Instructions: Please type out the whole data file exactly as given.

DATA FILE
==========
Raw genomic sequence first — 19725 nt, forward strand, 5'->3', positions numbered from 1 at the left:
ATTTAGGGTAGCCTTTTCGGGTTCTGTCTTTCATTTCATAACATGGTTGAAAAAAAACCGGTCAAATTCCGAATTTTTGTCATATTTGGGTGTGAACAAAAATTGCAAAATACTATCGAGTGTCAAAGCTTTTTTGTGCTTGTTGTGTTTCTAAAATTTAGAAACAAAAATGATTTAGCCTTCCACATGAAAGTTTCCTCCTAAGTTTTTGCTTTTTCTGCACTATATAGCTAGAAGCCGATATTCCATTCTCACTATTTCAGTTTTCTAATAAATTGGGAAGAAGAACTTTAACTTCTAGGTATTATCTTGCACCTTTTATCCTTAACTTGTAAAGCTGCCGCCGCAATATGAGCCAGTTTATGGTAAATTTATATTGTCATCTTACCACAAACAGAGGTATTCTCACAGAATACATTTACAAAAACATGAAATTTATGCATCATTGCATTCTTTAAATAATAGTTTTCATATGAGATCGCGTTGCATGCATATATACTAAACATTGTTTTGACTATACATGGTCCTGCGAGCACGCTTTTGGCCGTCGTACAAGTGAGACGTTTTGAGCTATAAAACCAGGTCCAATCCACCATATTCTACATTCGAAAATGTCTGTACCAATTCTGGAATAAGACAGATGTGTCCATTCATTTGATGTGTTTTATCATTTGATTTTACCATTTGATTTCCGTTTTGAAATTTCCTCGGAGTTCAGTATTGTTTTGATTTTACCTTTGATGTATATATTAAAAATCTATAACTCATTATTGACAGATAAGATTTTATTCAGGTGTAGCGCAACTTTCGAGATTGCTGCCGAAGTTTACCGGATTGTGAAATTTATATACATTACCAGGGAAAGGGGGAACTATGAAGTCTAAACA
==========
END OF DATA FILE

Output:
Raw genomic sequence first — 19725 nt, forward strand, 5'->3', positions numbered from 1 at the left:
ATTTAGGGTAGCCTTTTCGGGTTCTGTCTTTCATTTCATAACATGGTTGAAAAAAAACCGGTCAAATTCCGAATTTTTGTCATATTTGGGTGTGAACAAAAATTGCAAAATACTATCGAGTGTCAAAGCTTTTTTGTGCTTGTTGTGTTTCTAAAATTTAGAAACAAAAATGATTTAGCCTTCCACATGAAAGTTTCCTCCTAAGTTTTTGCTTTTTCTGCACTATATAGCTAGAAGCCGATATTCCATTCTCACTATTTCAGTTTTCTAATAAATTGGGAAGAAGAACTTTAACTTCTAGGTATTATCTTGCACCTTTTATCCTTAACTTGTAAAGCTGCCGCCGCAATATGAGCCAGTTTATGGTAAATTTATATTGTCATCTTACCACAAACAGAGGTATTCTCACAGAATACATTTACAAAAACATGAAATTTATGCATCATTGCATTCTTTAAATAATAGTTTTCATATGAGATCGCGTTGCATGCATATATACTAAACATTGTTTTGACTATACATGGTCCTGCGAGCACGCTTTTGGCCGTCGTACAAGTGAGACGTTTTGAGCTATAAAACCAGGTCCAATCCACCATATTCTACATTCGAAAATGTCTGTACCAATTCTGGAATAAGACAGATGTGTCCATTCATTTGATGTGTTTTATCATTTGATTTTACCATTTGATTTCCGTTTTGAAATTTCCTCGGAGTTCAGTATTGTTTTGATTTTACCTTTGATGTATATATTAAAAATCTATAACTCATTATTGACAGATAAGATTTTATTCAGGTGTAGCGCAACTTTCGAGATTGCTGCCGAAGTTTACCGGATTGTGAAATTTATATACATTACCAGGGAAAGGGGGAACTATGAAGTCTAAACA